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Parshat Mishpatim - Shemot (Exodus) 21:1 -24:18

Updated: Feb 21, 2021


As the name of this section of Torah clearly states it is about rules, laws, statutes and ordinances.

However, it is so much more than a list of do’s and don’t(s) to govern the people to live by. These short three chapters list laws that seem both foreign and strange to those living in the mostly “modern” world of the 21st Century CE; laws dealing with slavery, which most (not all) throughout the world have come to abhor. They touch on ox goring, donkeys falling into open pits, as well as, damages and restitution for crimes of negligence that seem very strange to us today.

Some of these laws are not so weird sounding to those living today. Rules about murder, kidnapping, manslaughter, embezzlement and thievery. Humans have been engaging in these kinds of loathsome behaviors since Cain killed Abel.

Yet, there is more to Mishpatim than the enumeration of the statues of Civil Law for a newly formed nation. There is also a narrative given, a story told, in the setting of a flashback to just a short time earlier in Israel’s sojourning when HaShem appeared on Mount Horeb (Sinai) to Moshe and the peoples. It is here we are given a bit more detail as to what the folks of Israel, the Chieftains, some handpicked leaders such as Aaron and his two sons Nadab and Abihu, as well as Joshua son of Nun — saw and experienced on that day when the Creator of the universe visited them, gave them His Law and they all said with one voice: “All that Adonai has spoken we will do!”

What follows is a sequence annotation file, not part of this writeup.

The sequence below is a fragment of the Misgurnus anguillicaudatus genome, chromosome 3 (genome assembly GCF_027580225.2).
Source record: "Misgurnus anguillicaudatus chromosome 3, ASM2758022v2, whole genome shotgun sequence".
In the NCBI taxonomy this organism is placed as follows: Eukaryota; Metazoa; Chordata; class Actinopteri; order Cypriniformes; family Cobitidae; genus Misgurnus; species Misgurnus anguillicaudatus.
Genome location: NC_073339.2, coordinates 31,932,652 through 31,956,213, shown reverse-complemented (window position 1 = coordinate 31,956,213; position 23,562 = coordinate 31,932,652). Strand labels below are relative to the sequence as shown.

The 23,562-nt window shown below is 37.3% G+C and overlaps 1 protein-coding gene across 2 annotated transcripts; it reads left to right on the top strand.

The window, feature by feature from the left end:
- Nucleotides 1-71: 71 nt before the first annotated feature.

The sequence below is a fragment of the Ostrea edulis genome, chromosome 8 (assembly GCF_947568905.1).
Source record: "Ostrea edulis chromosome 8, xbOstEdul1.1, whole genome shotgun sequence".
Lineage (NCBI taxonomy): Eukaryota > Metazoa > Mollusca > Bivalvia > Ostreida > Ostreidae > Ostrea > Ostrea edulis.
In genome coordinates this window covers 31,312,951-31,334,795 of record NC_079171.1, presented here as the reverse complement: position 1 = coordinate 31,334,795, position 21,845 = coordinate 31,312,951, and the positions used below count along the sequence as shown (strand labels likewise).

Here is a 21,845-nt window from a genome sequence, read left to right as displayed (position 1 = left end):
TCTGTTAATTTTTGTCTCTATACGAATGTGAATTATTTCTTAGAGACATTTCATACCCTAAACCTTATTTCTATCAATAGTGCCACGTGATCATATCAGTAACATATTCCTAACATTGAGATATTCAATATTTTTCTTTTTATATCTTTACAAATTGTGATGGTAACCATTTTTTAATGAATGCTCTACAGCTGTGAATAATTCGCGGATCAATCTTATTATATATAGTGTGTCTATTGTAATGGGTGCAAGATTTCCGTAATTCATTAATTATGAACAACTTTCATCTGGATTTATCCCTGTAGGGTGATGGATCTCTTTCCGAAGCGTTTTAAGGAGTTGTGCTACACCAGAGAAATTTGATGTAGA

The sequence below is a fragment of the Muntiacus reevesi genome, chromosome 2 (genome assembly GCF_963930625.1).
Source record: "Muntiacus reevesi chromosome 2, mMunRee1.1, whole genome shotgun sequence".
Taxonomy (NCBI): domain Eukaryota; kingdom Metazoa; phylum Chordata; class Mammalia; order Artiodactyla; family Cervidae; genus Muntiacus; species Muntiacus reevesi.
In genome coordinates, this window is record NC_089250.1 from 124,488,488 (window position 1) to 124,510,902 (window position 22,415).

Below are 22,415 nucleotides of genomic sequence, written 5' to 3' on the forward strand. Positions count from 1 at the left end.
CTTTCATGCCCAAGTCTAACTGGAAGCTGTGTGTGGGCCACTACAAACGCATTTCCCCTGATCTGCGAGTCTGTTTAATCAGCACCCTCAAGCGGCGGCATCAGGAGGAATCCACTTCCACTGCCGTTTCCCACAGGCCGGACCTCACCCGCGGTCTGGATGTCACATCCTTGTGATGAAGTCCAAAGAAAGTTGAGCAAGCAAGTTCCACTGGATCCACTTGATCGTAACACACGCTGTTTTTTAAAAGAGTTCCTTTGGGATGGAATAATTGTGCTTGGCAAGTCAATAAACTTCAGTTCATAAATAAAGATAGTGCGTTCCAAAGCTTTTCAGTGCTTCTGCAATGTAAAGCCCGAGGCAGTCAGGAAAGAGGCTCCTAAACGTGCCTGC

It is in Mishpatim that we are introduced to a more detailed listing of all that HaShem had spoken. Not only the very familiar Ten Commandments — the foundation of the Law — but other matters concerning the everyday life as a nation of peoples set apart for HaShem.

[1] Civil and Tort Laws

[2] Laws for Damages

[3] Laws of Servitude and the Bondsman

[4] Treatment of Strangers, Widows and Orphans in Israel

[5] Responsibility of Husband and Wives to One Another

[6] One’s Treatment Toward Parents

[7] As stated earlier; Laws for Murder, Manslaughter and Kidnapping

[8] Damages Resulting from Injuring or Death from a Domesticated Animal to Person or Property

[9] Laws Governing Assault and Battery

[10] Self Defense Rules and Sanctuary Cities

[11] Laws of Shomrim (one’s legal responsibility when charged with the care of another’s property or processions.

[12] Laws Regarding Rape

[13] Rules Governing the Issuance of Loans and Interest on a Loan

[14] Rules against Libel, Slander and Bearing False Witness (Testimony)

[15] Directions for Judges on Issuing Just Rulings

[16] A More Elaborate Recitation of the Law To Keep the Shabbat Holy and a Rest Day

[17] Laws for Offering Acceptable Sacrifices on the Altar for the Three Pilgrimage Festivals — Pesach, Shavuot and Sukkoth — for Remembrance of Freedom from Egypt

[18] Finally, the Prohibition of Boiling a Kid in Its Mother’s Milk

”…You shall not boil a kid in its Mother’s milk.” Exodus 23:19

This prohibition is so important it is repeated two other times in the Torah. [SEE: Exodus 36:26 and Devarim (Deuteronomy) 14:21]